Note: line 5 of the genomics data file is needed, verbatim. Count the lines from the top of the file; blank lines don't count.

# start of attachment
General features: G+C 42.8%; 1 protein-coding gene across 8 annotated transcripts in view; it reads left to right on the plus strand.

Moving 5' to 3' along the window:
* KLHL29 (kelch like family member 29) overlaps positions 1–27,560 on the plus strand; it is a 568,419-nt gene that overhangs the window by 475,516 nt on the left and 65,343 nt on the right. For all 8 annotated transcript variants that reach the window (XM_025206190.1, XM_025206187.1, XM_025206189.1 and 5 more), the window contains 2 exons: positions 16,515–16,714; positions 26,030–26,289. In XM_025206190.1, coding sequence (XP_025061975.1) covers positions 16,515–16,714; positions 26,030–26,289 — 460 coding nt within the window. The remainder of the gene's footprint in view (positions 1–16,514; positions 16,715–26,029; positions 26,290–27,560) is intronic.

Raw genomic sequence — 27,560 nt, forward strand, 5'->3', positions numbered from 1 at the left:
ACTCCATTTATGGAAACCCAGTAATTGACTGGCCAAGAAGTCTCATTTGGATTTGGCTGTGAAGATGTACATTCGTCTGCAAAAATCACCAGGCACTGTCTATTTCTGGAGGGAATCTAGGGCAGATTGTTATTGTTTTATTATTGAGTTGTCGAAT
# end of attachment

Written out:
ACTCCATTTATGGAAACCCAGTAATTGACTGGCCAAGAAGTCTCATTTGGATTTGGCTGTGAAGATGTACATTCGTCTGCAAAAATCACCAGGCACTGTCTATTTCTGGAGGGAATCTAGGGCAGATTGTTATTGTTTTATTATTGAGTTGTCGAAT